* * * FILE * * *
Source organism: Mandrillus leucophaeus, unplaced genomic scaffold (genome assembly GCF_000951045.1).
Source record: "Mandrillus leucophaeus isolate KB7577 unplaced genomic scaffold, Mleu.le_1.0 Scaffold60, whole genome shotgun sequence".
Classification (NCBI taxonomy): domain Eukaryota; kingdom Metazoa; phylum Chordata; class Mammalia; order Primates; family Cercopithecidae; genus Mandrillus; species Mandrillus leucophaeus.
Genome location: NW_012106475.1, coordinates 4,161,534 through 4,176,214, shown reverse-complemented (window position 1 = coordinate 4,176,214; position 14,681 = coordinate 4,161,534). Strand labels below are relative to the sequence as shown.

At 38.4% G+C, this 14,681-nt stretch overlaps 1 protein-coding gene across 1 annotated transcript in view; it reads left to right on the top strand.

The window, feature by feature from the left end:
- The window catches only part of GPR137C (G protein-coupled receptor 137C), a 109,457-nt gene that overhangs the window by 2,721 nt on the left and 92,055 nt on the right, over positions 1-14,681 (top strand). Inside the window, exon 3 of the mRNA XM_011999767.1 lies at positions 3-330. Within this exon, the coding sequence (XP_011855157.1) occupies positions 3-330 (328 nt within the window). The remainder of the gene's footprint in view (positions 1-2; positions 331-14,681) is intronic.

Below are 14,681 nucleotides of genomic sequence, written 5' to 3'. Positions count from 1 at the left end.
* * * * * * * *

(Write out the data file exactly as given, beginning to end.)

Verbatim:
Source organism: Mandrillus leucophaeus, unplaced genomic scaffold (genome assembly GCF_000951045.1).
Source record: "Mandrillus leucophaeus isolate KB7577 unplaced genomic scaffold, Mleu.le_1.0 Scaffold60, whole genome shotgun sequence".
Classification (NCBI taxonomy): domain Eukaryota; kingdom Metazoa; phylum Chordata; class Mammalia; order Primates; family Cercopithecidae; genus Mandrillus; species Mandrillus leucophaeus.
Genome location: NW_012106475.1, coordinates 4,161,534 through 4,176,214, shown reverse-complemented (window position 1 = coordinate 4,176,214; position 14,681 = coordinate 4,161,534). Strand labels below are relative to the sequence as shown.

At 38.4% G+C, this 14,681-nt stretch overlaps 1 protein-coding gene across 1 annotated transcript in view; it reads left to right on the top strand.

The window, feature by feature from the left end:
- The window catches only part of GPR137C (G protein-coupled receptor 137C), a 109,457-nt gene that overhangs the window by 2,721 nt on the left and 92,055 nt on the right, over positions 1-14,681 (top strand). Inside the window, exon 3 of the mRNA XM_011999767.1 lies at positions 3-330. Within this exon, the coding sequence (XP_011855157.1) occupies positions 3-330 (328 nt within the window). The remainder of the gene's footprint in view (positions 1-2; positions 331-14,681) is intronic.

Below are 14,681 nucleotides of genomic sequence, written 5' to 3'. Positions count from 1 at the left end.